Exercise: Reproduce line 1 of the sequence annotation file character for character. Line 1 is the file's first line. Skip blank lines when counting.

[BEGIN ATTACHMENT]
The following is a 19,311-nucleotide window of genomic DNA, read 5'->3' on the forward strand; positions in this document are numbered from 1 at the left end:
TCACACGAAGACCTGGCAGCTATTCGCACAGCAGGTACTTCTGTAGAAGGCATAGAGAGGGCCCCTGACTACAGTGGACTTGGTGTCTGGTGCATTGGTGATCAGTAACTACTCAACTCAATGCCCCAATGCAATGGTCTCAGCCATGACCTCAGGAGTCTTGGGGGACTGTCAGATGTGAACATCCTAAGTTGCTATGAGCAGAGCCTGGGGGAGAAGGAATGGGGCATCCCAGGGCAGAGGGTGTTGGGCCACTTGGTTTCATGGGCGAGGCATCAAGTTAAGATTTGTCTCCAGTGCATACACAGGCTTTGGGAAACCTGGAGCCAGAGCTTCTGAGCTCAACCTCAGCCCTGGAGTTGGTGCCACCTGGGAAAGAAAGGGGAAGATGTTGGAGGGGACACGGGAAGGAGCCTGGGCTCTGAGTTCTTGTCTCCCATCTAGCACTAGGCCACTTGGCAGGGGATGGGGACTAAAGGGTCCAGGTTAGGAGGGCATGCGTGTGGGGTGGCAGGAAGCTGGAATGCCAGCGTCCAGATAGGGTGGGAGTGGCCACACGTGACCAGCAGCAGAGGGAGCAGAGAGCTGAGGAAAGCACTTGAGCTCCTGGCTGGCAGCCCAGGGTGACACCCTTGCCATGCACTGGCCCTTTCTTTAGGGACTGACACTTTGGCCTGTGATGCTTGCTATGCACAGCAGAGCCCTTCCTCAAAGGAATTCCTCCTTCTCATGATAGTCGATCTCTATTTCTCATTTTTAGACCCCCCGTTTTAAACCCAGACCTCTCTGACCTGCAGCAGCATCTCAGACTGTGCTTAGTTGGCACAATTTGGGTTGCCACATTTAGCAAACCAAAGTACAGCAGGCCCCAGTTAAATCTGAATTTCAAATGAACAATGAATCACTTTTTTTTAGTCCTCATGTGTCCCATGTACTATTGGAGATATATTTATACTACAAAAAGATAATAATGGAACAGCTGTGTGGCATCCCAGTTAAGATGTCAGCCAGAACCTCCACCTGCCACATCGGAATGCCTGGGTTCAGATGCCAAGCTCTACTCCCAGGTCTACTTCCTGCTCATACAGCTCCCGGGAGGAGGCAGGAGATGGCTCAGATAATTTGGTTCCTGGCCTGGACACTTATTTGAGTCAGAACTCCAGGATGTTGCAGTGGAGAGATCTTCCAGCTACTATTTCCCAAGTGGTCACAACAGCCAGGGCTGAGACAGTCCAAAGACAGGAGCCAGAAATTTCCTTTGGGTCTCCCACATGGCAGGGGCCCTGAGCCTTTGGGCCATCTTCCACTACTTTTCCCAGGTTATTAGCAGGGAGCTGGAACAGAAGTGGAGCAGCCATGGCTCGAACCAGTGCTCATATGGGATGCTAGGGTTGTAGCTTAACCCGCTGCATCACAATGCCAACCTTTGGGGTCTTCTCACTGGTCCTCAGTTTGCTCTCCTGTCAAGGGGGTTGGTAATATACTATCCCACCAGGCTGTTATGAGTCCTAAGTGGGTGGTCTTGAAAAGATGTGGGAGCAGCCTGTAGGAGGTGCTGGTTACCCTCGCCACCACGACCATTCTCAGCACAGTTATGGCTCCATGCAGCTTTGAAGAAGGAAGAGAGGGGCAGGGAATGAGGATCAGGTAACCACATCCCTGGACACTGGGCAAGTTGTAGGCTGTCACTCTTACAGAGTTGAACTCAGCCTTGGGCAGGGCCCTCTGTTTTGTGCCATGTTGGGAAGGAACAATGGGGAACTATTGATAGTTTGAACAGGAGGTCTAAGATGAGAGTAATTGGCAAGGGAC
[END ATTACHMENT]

The following is a 19,311-nucleotide window of genomic DNA, read 5'->3' on the forward strand; positions in this document are numbered from 1 at the left end: